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Captain Applejack (1931)

Approved | | Crime, Comedy, Drama | 31 January 1931 (USA)
An ordinary man is confronted by gangsters who have reason to believe a treasure is buried somewhere on his property.



(screenplay), (play) (as Walter Hackett)


Complete credited cast:
Poppy Faire
Ambrose Applejohn
Madame Anna Valeska, aka Gladys
Lush, the Butler
Louise Closser Hale ...
Aunt Agatha
John Jason (as Claude Allister)
Mrs. Kate Pengard
Arthur Edmund Carewe ...
Ivan Borolsky, aka Jim (as Arthur Edmund Carew)
Horace Pengard
Bill Dennett (as William Davidson)


An ordinary man is confronted by gangsters who have reason to believe a treasure is buried somewhere on his property.

Plot Summary | Add Synopsis


Crime | Comedy | Drama | Romance






Release Date:

31 January 1931 (USA)  »

Company Credits

Production Co:

Show detailed on  »

Technical Specs


Sound Mix:

Aspect Ratio:

1.37 : 1
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Did You Know?


The play opened in New york on 30 December 1921. See more »


In the scene where Poppy and Anna meet, just before they leave the room, a fly is seen crawling on the left cheek and ear of Kay Strozzi. Scene is cut to Mary Brian and then back to Kay again, where the fly once again lands on her, this time on the right cheek. See more »


Version of Strangers of the Night (1923) See more »


Drink To Me Only With Thine Eyes
Music by R. Melish (1780)
Lyrics (poem to Celia) by Ben Jonson
Played on a bass violin by John Halliday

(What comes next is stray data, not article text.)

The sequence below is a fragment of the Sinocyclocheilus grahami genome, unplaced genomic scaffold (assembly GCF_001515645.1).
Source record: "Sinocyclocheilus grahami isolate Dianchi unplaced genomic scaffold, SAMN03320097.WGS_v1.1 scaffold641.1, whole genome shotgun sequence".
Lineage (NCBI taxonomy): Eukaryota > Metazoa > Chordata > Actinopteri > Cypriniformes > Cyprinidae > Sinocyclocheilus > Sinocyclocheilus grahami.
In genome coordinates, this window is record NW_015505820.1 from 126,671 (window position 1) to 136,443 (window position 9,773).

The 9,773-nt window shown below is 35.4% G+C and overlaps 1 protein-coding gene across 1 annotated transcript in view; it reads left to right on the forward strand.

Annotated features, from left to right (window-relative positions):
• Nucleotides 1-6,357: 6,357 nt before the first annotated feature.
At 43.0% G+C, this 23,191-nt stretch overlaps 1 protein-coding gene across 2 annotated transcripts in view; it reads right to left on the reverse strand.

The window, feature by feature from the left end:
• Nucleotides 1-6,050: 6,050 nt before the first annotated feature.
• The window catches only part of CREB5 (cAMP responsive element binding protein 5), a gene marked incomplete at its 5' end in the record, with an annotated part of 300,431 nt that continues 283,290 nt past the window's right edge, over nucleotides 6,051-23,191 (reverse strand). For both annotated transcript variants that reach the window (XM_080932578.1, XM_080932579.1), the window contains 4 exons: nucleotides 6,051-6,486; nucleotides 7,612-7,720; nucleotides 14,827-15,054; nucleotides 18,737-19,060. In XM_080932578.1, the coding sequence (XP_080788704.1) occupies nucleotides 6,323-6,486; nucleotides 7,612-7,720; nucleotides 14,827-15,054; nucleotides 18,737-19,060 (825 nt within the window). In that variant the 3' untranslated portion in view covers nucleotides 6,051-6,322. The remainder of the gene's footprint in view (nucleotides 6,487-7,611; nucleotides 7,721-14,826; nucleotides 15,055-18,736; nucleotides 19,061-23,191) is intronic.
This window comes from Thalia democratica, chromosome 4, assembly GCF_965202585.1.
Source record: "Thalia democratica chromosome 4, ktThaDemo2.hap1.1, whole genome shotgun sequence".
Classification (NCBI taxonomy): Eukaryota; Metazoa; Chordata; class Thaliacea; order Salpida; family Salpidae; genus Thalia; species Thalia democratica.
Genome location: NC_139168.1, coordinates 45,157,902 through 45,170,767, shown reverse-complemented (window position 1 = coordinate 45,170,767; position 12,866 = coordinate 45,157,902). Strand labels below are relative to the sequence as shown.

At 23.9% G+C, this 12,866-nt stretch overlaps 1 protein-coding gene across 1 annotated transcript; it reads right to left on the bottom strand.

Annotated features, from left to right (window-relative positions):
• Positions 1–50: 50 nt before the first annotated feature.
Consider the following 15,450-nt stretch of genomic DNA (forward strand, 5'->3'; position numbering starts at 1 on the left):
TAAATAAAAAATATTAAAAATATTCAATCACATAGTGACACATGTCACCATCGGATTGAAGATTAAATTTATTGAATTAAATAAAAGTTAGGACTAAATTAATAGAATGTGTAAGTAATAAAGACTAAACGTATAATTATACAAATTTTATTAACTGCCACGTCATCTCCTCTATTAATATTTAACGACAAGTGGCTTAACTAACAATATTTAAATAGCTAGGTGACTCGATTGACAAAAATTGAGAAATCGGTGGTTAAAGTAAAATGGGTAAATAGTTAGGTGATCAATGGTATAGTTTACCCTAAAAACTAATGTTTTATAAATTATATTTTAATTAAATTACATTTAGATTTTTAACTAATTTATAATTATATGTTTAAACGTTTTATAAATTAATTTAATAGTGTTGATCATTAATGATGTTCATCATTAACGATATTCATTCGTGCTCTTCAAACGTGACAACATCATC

See more »

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User Reviews

Not About To Be Revived
27 April 2009 | by (Buffalo, New York) – See all my reviews

A little bit of research on the Broadway Database website confirms that the play Captain Applejack ran for 195 performances in the 1921-1922. It's the kind of fluff that people went to the theater to see back in the day, but wouldn't have any great audience today.

Watching it this morning two things struck me. It reminded a whole lot of George M. Cohan's Seven Keys To Baldpate which also takes place on a windswept stormy night with a group of strange characters intruding on someone's privacy. Further research shows that the producer on Broadway was Sam Harris, Cohan's producing partner who probably thought he had another similar show on his hands.

I also thought how perfect Leslie Howard or Ronald Colman would have been for the part. The film would be more well known today had either of them done it, though John Halliday does a fine job in the lead. He plays a comfortable squire with an estate in Cornwall who yearns for a more exciting life and expresses same to ward Mary Brian. Before long he's besieged by visitors who are giving him all kinds of stories and he discovers the family fortune may have had its foundation in stolen pirate loot.

Captain Applejack is a most dated item, fortunate indeed to have been preserved in both a silent and sound film. I doubt you'll see it revived on Broadway any time soon.

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